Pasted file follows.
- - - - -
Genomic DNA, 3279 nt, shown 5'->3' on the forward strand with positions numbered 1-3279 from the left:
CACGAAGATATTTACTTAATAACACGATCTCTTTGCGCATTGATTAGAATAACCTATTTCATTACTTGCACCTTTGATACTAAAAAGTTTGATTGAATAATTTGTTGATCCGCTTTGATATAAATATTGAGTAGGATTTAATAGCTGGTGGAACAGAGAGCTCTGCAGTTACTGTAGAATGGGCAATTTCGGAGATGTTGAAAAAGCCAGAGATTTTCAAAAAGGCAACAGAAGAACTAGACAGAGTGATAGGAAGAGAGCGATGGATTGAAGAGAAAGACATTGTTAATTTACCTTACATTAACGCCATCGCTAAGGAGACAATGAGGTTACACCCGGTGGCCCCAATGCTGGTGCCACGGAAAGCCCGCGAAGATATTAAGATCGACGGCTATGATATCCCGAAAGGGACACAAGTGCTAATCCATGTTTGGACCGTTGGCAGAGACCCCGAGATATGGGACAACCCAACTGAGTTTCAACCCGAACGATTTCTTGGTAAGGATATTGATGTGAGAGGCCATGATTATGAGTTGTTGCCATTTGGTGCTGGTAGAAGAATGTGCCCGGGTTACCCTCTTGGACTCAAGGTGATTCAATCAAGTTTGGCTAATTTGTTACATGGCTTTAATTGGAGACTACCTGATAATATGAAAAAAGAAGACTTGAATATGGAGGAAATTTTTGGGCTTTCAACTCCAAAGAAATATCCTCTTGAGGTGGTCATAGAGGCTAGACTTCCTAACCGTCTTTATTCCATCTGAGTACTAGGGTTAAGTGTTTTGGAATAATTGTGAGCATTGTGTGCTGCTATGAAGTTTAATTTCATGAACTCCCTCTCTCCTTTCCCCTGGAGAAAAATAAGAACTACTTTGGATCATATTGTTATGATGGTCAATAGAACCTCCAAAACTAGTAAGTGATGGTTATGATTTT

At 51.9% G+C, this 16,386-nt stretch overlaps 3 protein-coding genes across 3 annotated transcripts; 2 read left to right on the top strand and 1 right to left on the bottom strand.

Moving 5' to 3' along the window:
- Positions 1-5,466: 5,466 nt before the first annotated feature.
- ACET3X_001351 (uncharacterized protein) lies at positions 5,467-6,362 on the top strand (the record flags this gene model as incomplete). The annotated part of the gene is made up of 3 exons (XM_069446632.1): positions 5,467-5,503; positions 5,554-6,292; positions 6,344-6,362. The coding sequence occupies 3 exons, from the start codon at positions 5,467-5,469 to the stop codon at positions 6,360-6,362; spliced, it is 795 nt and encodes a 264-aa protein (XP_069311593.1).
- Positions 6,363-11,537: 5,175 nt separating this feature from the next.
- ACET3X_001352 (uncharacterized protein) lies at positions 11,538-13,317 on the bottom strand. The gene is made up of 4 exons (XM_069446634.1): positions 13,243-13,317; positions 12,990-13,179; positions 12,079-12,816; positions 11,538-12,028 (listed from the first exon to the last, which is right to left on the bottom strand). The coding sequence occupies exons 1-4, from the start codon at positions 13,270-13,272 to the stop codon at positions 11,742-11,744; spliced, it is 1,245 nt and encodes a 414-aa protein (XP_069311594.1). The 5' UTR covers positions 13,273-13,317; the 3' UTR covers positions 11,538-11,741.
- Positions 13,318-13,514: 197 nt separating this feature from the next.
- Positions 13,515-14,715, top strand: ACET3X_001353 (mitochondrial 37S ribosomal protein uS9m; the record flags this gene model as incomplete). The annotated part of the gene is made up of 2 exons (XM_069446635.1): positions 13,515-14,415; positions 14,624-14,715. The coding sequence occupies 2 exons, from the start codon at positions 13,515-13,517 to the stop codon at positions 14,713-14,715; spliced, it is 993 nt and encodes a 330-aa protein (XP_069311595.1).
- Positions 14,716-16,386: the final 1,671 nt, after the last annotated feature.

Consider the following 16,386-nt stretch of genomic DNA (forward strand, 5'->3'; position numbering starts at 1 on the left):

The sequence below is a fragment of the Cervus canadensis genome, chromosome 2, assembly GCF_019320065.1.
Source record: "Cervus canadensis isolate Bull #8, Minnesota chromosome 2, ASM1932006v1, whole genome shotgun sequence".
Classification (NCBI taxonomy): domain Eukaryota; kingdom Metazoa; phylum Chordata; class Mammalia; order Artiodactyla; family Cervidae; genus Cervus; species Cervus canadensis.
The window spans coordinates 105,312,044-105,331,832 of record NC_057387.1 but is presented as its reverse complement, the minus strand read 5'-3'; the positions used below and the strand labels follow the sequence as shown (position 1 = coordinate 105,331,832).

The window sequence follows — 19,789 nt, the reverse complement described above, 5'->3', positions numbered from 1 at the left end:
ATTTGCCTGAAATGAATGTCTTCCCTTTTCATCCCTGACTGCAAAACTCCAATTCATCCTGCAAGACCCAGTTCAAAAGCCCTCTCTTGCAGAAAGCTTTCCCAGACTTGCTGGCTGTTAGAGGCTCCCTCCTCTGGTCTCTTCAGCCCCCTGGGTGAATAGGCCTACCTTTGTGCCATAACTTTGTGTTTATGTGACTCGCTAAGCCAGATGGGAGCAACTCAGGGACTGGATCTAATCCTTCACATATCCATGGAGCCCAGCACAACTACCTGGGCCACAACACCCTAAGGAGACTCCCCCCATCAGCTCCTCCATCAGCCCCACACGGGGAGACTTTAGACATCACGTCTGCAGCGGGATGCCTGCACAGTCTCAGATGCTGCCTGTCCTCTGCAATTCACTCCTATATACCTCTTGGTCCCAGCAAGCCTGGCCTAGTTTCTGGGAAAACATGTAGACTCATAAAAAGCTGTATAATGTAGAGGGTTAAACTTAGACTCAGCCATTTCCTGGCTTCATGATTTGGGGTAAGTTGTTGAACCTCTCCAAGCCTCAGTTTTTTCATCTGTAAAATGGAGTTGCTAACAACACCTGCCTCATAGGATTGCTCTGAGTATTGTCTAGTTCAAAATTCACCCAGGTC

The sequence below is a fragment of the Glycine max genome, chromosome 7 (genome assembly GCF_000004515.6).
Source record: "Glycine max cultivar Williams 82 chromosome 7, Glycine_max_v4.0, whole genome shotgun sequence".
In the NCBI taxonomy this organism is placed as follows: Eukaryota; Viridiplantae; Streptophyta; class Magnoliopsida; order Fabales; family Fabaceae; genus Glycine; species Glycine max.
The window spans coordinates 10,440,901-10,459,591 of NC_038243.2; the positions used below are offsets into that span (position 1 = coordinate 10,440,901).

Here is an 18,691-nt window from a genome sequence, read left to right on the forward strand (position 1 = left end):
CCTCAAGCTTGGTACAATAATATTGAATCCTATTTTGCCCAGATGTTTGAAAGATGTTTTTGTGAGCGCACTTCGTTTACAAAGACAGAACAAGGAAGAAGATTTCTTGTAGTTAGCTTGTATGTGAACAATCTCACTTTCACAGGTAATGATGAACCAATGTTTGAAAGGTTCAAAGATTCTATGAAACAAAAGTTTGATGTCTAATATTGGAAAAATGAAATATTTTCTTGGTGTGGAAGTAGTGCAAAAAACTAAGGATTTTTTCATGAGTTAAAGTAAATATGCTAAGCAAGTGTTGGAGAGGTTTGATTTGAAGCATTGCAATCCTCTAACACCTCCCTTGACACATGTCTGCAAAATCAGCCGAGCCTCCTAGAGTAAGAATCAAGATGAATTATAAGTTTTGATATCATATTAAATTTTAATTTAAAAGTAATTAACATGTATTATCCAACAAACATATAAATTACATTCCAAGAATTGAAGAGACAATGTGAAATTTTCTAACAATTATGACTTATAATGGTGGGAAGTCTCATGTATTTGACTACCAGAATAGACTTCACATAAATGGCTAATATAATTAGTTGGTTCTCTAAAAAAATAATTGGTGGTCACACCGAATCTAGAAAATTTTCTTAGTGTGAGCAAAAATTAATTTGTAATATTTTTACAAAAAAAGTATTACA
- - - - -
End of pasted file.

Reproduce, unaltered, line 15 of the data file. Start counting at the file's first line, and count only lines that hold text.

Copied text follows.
Classification (NCBI taxonomy): domain Eukaryota; kingdom Metazoa; phylum Chordata; class Mammalia; order Artiodactyla; family Cervidae; genus Cervus; species Cervus canadensis.